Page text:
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Image 1 of Jefferson reporter (Buechel, Ky.), April 2, 1970

Part of Jefferson reporter (Buechel, Ky.)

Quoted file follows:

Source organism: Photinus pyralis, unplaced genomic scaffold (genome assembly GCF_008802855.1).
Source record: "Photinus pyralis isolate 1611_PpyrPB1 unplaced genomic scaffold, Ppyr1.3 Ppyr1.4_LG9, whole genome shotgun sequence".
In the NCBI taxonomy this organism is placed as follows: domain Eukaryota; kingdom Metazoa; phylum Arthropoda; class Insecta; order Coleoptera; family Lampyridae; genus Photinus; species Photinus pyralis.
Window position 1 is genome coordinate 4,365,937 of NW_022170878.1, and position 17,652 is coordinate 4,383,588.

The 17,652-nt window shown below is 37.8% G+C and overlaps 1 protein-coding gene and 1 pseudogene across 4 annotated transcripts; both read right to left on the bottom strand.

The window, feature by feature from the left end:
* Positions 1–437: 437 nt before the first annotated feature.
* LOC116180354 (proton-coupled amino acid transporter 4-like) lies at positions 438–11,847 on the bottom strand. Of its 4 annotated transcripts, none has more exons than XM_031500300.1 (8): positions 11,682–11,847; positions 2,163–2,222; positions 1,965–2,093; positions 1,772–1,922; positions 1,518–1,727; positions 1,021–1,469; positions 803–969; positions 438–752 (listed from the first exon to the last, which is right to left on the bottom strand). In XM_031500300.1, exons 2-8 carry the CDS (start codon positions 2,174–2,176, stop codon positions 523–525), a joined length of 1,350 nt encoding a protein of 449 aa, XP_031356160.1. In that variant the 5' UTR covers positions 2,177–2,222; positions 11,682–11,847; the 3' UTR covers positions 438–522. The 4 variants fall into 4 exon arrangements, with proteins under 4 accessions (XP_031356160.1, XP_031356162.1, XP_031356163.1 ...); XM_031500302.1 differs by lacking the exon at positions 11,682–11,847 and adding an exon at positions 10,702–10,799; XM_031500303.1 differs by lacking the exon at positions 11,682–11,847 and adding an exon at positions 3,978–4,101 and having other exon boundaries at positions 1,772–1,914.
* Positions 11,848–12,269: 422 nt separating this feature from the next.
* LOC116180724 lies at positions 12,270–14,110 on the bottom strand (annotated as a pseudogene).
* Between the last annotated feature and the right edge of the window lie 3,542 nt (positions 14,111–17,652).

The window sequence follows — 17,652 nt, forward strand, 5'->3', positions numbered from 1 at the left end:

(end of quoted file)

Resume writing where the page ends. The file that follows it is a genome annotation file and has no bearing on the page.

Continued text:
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I m 4 ui i TtJG KENTUCKY'S J EST WEEKLY I.EVSPAFER ' Kentucky Praia Association 1365, 1967. 1969 u 17IDVIL NO. 45 i " ; i , " LOUISVILLE, KENTUCKY 40218. rys Serving Couttioczt cm Suburban Louisvilh end Szttcricn County THURSDAY, AFRIL 2, 1970 if BY RAMONA MARSH Jefferson County and Louisville's old Youth Appreciation Week isn't what it used to be It's name has been changed, for anymore. one thing. Scheduled for April 11 through 17, it's Youth Recognition Week now. But that's only a small part of the overall difference in the event, or so believes at least one youth. "It used to be what the adults thought the kids wanted, sort of a token this week thing," explains Ken Stevens of 7102 Pepper Mill Lane. "Now they're really going out and asking the kids what they want and how they'd like it to be done." Stevens, a Seneca senior, knows. He has served on the Youth Commission's steering committee for Youth Recognition Week since Spring Was Here .. SATURDAY WAS A fine day for fishing and other spring time adventures in Cherokee Park. Your; iters found the sun warm in the Big Rock area. r fa n VD!)'lG 2 SECTIONS JV last September and has been involved in all the consultations with teens and trips to county and city schools for suggestions from young people. This is the first year a teenager has been asked to work with the steering committee, of which 10 of the dozen members are adults. The other teen is a girl representing the city school system, while Stevens represents county youths. are Heading the committee as Woody Dugan of the Chamber of Commerce and Allan Bryan of a local radio station, both "young guys" which according to Stevens "helps a lot." Keeping the event even more in the actual hands of youth, Stevens has a group working with him consisting of a representative from each county school and each of them has a en Gtaso ffffe Civil n p of several classmates under him. "During the planning sessions the went out to different schools and asked the kids 'what do you want,'" explains Stevens. "It's built a greater sense of participation among the youth because they're involved in the planning, too. They're trying to get as many people involved as possible this year, not just focusing on school or college youth. Interest seems to be ' pretty high among teens." The involvement in the project by youths themselves could be the reason for the great variety of events scheduled for the week, from art exhibits to car rallies. Also, the area youths decided they wanted a big name rock band and got one, too to the surprive of many who were doubtful that it could be done. Performing at the Awards Night program will sub-grou- - (Continued on Page II) V s was financed by the federal government and the work on it was done by an engineering firm hired by the local civil defense office. "We have been working on this shelter plan for the past three years and feel that it will be one of the finest in the country," said Director of Civil Defense here George F. Kinkead this week. Kinkead urged all families to "be looking for their shelter plan and be sure to keep it and put it away. It could save their lives." After three years of planning and County postponing it, the Louisville-Jefferso- n civil defense office located in the city hall building has completed a shelter plan that will be released on Sunday, April 1 2. It is one officials believe could be a model for other cities. The plan was earlier scheduled for release last September 14 but lack of sufficient federal funds to finance the project has held it up until now. An even earlier June deadline had been po f?oned because of a charge In presentation The civil defense ol'fice'i bridal ptan had been to mail the information in packets to each residence in the city and county, but that idea was rejected in Washington, D.C. because of the expense involved in mass mailing. Instead, the shelter plan will be presented to r the public on April 12 in a supplement to the local Sunday newspapers. The supplement will include maps of all sections of the city and county and will inform each family member which of the more than 600 shelters is nearest his home, work and school and how he should get there. As part of the national shelter plan being developed across the entire country, the project four-colo- But Not For Long. BUT NATURE'S CAPRICE made Sunday a day out of another season. The park, like the rest of Reporterland, became an ice and snow wonderland once again during this long winter. I I, "The federal government wanted to present the informa ion in the form of the newspaper sur'ement sai they'rs payirg for it, so that's ' how vv'U do it," kinkead Hud explained in an interview earlier this year. "Actually, I think this way is really better. A lot of people have trouble reading maps and in the supplement they've divided the map into sections which should make for easier understanding of the instructions." Other than informing each individual what shelter has been planned for him, says Kinkead, the most important aspect of the supplement is that it tells people what they are expected to bring with them in case of nuclear attack or other national emergency. Most people, he fears, would come empty handed with the (Continued on Page 11) , Old Church Houses Community Theatre UGH CDS BY SARAH TURNER The first showing of the Mansfield Players' "Our Town" will be presented in Jeffersontown's new community theater, formerly the old Jeffersontown Presbyterian Church, on Monday, April 6 for students and teachers of area schools. The play will be opened to the public on Wednesday, April 8, and continued on Friday and Saturday, April 9 and 10. These three showings will begin at 8 p.m. An afternoon showing at 3 p.m. will be held Sunday, April 1 2. The Mansfield Players are a group of local actors who were brought together "after much work and several hundred interviews by the staff," according to Mrs. Libby McQuire, publicity chairman. "Our Town," written by Thornton Wilder, describes Wilder'sideaof death. The lead role, Emily Webb, is played by Christy Newland. In the first act Emily falls in love with a doctor's son, George Gibbs, who lives next door. George is played by Mike Patrick and is the lead male role. It is a story which is set in Grovers Corners, New Hampshire, but could have taken place in any small town across the nation, anytime in history. During the second act Emily marries George and the town gossip spreads the word in her own way. The entire third act concerns Emily's death. The characters are divided into two sections, with the participants of the funeral seated on one side of the stage, while the dead people who have returned for the funeral comment how much better off they are since death than while living, from the other side. Many of the first act characters appear again in the third act as dead people. One very interesting character is the town drunk, Simon Stinson, who is played by Bob Schoo. Stinson also is the Goldon Easier Ego Too Well Is Hidden .. church choir director. Other roles are played by Jeanie Dietrick, Mrs. Webb; Harry Worden, Mr: Webb, editor of the town newspaper, who supplies the historical background for the play; Dr. Gibbs, played by Charles C. Hawley ; and Mrs. Gibbs played by Debra Snyder, who spends much of her time on stage breaking beans and calling chickens. BY GREG SPAID (Continued on Ptge 11) Gas Troth Overturns, Causes Traffic Tie-U- p While police stopped or detoured traffic on the Watterson Expressway from Bardstown Road to Poplar Level Road early Monday morning, firemen worked to extinguish a blaze caused by an overturned propane gas truck near the Newburg Road interchange and to prevent a potential explosion. Although driver of the tractor trailer truck Richard Wilhoyte said the tank was empty, a highway department official on the scene reported that a few homes were evacuated in the nearby vicinity. A small amount of leaking was present and there was believed to be some danger of an explosion. The area was pervaded with the stale odor of propane gas for much of the hour while the truck was being righted and removed, but no explosion occurred. The accident had happened at about 9 a.m. Monday morningWilhoyte had been driving west in the right lane on the Expressway. A funeral procession was entering the west bound lane from Newburg Road and traffic in the right lane was forced to stop. Wilhoyte slammed on his brakes to avoid colliding with, the stopped cars in front of him. His truck suddenly jacknifed, then rolled over on its side, slid to a stop and caught fire. The driver escaped unhurt through the front windshield which had popped out during the accident. THE EASTER BUNNY (otherwise known as Paul Thronhill) greets children at the Metropolitan Parks and Recreation Department Easter Egg Hunt at Chenoweth Park. Vulcan Soc!is Zone Change A zoning change request from R-- 4 residential to R-- l residential of 23 acres belonging to Vulcan Materials Company will be heard by Louisville-Jefferso- n Planning OVERTUHNID FT.CPANS GAS tn:cfc at tknlz-- j rr.orxst;fcrs C:ry cfTkLIsievcnl anxious Lzzl tzi the Wattenon Expressway tu:i faerpty. pve the County Commission on Thursday, April 2. The change to R- -l being sought at the 1:30 public hearing is necessary before the company can expand its stone quarry operations. Vulcan also will seek a zoning change from R-- 4 residential and C- -l commercial to R--l residential for another 16 acres on the south side of South Park Road about 200 feet east of Blue Lick Road. The 23 acres are located about 500 feet south of South (Continued on Page 11) This year the youngsters converged on Chenoweth Park near Jeffersontown because that's where the Easter Bunny was and where 5000 eggs plus that special golden one lay waiting to be found. It was a warm sunny Saturday morning, the day before Easter. The swarm of young explorers descended upon the hills of Chenoweth and harvested the crop of candy eggs in less hour. By 1 o'clock, only one hour than one breath-takin- g after the Easter Bunny officially touched off the annual affair, the sound truck announced that all the eggs had been found less one . . . the golden one. "It's 1 5 feet from the sound truck," said the voice in the squawk box. "It's in the ditch," said the voice a little later. And soon most of the 3000 young people were in the ditch as well. But the egg, it just lay there unnoticed despite the searching stares and clawing young fingers. A few young cynics suggested that there really wasn't such a thing as a golden egg or that maybe someone had found it and left without collecting the winner's reward. But Sam Jones of the Metropolitian Parks and Recreation Department assured the group that the sought after painted plaster egg was in its own special place, although it had been trampled a bit further in the soft earth by the feet of unsuspecting hunters. 1 Finally, from along the ditch there came a wave of muttering. "Someone found it." "Did they find it?" "He found it." "Someone found the golden egg." The winner was Michael Koontz, age II, of Fern Creek. unless perhaps the 2,999 other The loser; No one youngsters who weren't as lucky as Michael and will have to wait until next year. -